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Wednesday, November 28, 2001


Posted By on Wed, Nov 28, 2001 at 12:00 AM

Last week, a friend asked whether I think ’N Sync will replace Michael Jackson as the new King of Pop. Not that it mattered to either of us, but a hardy “hell naw” was my professional reply.

By this time next year, O-Town could be top pop dog, ’N Sync could be second fiddle and the Backstreet Boys could be old-school. Jacko, on the other hand, was king of the mountain for nearly 30 years before questions of indecency dimmed his star. Even now, with material that ranges from stellar to stale, we wait with bated breath whenever the world’s weirdest artist drops an album.

With the release of Invincible, we all ask the same questions. Does he still have it? Can he still sing? Is he finally looking old? Can he hang with the latest talent out there? The answers vary. Invincible is ambitiously titled at best, but some moments hark back to Jackson’s heyday, when you could catch a beatdown from any woman (or impersonator) who caught you dissin’ the incredible Off The Wall or Thriller.

Most notable is the sublime “Butterflies.” Fans who grew weary of the angry scatting Jackson subjected them to in half of the History CD will be overjoyed to hear the dude actually singing. His voice is still one of the most memorable in the record industry.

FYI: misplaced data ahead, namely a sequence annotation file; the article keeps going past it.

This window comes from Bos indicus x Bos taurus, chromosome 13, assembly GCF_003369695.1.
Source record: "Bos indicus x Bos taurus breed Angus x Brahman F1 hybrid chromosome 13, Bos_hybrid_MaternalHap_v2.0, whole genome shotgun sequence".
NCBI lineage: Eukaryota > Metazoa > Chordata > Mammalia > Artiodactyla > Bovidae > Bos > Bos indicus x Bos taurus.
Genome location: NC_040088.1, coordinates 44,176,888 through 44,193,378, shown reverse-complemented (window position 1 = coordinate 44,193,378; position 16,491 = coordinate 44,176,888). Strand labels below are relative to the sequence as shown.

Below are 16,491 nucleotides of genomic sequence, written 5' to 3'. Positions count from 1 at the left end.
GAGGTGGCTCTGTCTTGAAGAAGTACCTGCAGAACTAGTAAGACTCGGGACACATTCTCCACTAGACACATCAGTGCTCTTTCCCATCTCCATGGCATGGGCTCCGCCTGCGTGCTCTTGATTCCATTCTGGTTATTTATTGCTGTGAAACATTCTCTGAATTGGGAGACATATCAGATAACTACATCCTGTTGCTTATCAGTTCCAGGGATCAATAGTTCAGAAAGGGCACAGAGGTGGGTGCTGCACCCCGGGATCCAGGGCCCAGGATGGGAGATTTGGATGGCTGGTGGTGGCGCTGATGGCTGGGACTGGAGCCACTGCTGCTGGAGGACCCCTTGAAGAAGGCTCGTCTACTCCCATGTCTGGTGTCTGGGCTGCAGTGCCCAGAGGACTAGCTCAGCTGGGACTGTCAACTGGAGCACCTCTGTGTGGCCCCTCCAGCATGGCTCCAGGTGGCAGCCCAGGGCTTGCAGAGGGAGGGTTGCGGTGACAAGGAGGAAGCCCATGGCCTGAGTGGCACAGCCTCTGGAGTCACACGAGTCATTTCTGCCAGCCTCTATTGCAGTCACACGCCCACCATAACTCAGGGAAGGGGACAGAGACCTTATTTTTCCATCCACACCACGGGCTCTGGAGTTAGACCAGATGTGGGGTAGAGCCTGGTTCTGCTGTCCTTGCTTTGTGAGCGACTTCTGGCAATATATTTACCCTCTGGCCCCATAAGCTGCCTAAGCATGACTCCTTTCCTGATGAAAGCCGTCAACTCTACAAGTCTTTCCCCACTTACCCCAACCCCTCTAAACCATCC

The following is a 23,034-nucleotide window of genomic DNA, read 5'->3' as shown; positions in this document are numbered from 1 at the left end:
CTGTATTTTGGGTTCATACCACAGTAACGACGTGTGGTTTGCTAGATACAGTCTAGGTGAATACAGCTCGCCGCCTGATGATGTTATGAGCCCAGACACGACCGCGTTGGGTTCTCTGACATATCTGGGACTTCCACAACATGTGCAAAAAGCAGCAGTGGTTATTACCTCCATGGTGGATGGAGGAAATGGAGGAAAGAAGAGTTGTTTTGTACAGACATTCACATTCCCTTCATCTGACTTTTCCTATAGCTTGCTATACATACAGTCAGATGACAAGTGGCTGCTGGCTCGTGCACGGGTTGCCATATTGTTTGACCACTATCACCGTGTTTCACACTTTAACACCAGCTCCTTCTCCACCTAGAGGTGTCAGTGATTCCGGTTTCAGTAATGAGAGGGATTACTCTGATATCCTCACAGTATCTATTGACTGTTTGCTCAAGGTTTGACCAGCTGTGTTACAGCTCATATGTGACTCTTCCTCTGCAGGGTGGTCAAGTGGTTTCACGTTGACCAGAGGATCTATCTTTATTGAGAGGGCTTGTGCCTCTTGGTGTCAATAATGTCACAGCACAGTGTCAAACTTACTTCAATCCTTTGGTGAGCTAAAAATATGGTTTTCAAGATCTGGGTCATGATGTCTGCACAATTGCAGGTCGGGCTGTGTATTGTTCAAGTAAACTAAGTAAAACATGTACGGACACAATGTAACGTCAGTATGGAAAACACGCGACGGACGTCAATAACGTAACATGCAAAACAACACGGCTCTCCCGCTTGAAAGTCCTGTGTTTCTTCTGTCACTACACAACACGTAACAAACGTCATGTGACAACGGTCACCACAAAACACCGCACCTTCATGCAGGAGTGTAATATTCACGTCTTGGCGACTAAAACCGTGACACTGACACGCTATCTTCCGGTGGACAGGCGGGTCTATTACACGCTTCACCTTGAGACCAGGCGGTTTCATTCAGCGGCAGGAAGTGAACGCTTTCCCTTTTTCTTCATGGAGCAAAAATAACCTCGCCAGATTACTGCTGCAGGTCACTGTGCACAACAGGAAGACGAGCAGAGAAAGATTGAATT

In fact, lush ballads are the hallmarks of the project. “Break of Dawn” might even earn a spot on somebody’s “do it” tape.

Rodney Jerkins and Teddy Riley stick their creative feet in the production on joints such as “Unbreakable” and the title track. But the guest spots from rappers, as well as the stuttering rhythm made famous by Timbaland (on “Heartbreaker”), seem contrived. Tyrese Gibson shows up and saves the day, however, on the ridiculous “2,000 Watts.”

In the end, the album does what Dangerous, Bad and History did. It starts hot, and slides into that sappy “save the children” vibe where Jacko whines some notes and cries the rest. Mike’s still got it, and it’s good to have his weird ass back. But Invincible could be titled Inconsistent.

Khary Kimani Turner writes about music for Metro Times. E-mail


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